Laboratory Results
A study conducted on hospitalized patients demonstrated the following results:

  • Lymphopenia
  • Increased prothrombin time (PT)
  • Increased lactate dehydrogenase
  • increased CRP (C-reactive protein) and ESR (erythrocyte sedimentation rate) [8].

Diagnosis:
The definitive test for SARS-COV-2 is the real-time reverse transcriptase-polymerase chain reaction (RT-PCR) test and is believed to have high specificity but low sensitivity, which increases the chances of a false-negative test and therefore more than one test is necessary to confirm the diagnosis [9].

Patient Management Protocol In The Dental Office Since dental professionals are the most affected by this virus, patient management must follow a well-codified protocol with a very specific checklist: Remote screening: An initial screening by telephone is necessary before planning any dental treatment; patients must mention, through a medical questionnaire, their age, medical and travel history, direct contact with a case recognized as positive for Covid-19, any respiratory symptoms (cough, fever, etc.) Any patient complying with the previously mentioned criteria must wait for 2 to 3 weeks to receive any dental treatment.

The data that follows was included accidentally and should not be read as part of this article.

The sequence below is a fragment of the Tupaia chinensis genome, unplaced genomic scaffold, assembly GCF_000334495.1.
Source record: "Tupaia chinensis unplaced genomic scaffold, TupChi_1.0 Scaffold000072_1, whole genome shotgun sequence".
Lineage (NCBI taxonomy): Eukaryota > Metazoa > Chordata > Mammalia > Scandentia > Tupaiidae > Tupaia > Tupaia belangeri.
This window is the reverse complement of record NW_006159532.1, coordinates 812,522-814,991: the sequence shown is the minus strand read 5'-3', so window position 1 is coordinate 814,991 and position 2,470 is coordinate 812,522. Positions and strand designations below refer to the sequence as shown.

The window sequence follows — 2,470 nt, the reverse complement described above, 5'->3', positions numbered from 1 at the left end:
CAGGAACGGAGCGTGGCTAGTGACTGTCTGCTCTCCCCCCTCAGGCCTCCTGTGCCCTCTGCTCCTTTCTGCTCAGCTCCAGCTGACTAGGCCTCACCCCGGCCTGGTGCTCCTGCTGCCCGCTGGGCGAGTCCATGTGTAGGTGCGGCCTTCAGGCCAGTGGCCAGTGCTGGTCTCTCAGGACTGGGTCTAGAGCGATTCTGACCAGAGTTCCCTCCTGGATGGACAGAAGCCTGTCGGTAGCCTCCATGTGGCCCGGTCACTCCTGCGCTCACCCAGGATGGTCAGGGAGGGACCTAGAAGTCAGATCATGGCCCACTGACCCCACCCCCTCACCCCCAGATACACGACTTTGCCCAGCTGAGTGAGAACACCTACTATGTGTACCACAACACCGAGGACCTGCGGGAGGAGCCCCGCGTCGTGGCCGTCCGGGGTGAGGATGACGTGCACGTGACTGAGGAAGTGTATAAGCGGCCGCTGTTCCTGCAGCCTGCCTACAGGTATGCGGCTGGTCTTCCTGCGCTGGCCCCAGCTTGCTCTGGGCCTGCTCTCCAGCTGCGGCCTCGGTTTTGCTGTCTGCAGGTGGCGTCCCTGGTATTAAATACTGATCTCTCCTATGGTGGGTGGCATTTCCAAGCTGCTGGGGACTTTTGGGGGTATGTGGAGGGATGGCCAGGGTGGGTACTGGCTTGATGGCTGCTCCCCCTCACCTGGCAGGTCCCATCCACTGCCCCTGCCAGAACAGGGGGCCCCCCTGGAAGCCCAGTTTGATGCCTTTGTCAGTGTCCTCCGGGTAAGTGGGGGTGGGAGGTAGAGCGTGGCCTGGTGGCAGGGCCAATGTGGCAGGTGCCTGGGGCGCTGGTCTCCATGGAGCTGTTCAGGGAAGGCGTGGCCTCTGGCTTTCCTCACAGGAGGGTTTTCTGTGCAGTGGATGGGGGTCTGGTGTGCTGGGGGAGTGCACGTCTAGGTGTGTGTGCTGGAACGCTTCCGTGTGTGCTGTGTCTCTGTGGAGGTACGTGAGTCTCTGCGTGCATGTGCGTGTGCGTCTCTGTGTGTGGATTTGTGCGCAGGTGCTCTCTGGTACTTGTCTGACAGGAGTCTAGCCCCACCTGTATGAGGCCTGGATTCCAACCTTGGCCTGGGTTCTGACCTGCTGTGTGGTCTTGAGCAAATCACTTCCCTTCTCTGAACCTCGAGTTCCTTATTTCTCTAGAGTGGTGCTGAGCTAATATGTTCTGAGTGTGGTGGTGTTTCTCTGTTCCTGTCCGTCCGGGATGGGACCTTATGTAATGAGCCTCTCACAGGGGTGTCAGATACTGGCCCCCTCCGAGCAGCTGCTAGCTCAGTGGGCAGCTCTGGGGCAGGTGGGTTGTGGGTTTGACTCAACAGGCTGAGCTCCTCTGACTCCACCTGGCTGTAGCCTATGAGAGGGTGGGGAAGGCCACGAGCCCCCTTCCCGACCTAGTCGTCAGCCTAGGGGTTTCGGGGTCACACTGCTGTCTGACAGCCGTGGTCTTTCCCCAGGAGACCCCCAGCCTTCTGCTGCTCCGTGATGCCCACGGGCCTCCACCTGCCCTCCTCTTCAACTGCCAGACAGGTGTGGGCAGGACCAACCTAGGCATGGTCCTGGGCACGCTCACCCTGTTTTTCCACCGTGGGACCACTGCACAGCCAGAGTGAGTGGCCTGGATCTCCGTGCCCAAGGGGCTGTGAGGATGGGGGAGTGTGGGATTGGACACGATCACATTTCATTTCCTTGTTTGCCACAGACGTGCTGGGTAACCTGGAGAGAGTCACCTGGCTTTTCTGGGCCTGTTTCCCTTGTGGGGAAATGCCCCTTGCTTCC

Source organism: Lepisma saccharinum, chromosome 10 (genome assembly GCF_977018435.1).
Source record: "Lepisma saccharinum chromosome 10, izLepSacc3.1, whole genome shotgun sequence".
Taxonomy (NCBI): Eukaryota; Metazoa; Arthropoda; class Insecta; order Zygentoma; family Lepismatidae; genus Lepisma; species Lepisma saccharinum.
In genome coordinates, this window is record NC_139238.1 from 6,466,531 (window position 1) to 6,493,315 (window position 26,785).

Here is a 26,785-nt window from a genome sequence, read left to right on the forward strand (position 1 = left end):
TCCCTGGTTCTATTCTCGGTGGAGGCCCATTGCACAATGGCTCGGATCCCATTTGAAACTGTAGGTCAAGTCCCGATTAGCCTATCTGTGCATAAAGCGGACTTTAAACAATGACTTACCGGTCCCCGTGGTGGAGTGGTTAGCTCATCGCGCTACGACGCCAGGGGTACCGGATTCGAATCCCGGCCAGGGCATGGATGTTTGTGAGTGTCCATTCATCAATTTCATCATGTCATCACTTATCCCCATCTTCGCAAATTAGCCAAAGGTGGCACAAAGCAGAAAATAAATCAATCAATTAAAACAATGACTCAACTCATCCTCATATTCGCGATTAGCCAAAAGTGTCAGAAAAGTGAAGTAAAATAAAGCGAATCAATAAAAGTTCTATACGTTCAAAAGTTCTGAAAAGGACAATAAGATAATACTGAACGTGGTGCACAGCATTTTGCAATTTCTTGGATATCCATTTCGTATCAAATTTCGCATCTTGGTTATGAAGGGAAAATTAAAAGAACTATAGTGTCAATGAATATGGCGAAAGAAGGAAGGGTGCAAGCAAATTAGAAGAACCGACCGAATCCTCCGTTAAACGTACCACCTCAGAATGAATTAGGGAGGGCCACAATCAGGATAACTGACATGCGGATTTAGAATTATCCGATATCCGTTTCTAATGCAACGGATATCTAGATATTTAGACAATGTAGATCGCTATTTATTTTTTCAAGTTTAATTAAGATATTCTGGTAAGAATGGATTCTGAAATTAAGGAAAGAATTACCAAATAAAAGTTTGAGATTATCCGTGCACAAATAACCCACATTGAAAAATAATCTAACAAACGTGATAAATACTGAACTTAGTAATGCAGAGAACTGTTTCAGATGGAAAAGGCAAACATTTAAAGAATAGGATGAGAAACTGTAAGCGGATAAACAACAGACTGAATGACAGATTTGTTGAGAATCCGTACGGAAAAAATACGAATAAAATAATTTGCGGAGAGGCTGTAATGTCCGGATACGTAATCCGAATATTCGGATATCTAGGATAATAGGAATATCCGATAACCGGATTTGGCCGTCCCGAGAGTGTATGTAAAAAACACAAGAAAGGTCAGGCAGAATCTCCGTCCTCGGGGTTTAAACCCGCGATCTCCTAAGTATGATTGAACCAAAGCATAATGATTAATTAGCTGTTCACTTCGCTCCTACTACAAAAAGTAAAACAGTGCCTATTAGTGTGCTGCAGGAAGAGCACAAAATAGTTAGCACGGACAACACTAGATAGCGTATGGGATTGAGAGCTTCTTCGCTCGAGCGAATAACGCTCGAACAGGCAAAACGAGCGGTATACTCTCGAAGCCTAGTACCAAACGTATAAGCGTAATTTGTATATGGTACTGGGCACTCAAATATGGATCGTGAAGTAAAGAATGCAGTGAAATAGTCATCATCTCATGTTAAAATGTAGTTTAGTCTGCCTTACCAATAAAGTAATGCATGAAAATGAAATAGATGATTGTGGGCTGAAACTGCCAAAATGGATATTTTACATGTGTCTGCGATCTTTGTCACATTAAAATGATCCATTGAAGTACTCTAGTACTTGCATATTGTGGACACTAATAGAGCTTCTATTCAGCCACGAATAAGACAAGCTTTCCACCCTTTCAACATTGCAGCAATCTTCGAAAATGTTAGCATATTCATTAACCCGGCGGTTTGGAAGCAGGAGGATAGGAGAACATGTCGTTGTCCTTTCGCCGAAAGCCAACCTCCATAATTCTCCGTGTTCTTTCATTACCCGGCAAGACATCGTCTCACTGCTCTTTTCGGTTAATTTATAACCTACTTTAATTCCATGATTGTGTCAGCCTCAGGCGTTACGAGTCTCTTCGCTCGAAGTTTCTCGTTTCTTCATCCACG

Patient Assessment
Elective dental care procedures should be postponed in patients with fever (> 100.4 º F = 38 º C) and/or symptoms of respiratory illness for at least 2 to 3 weeks. Each patient should clarify the travel history within the last 14 days and any contact with infected persons.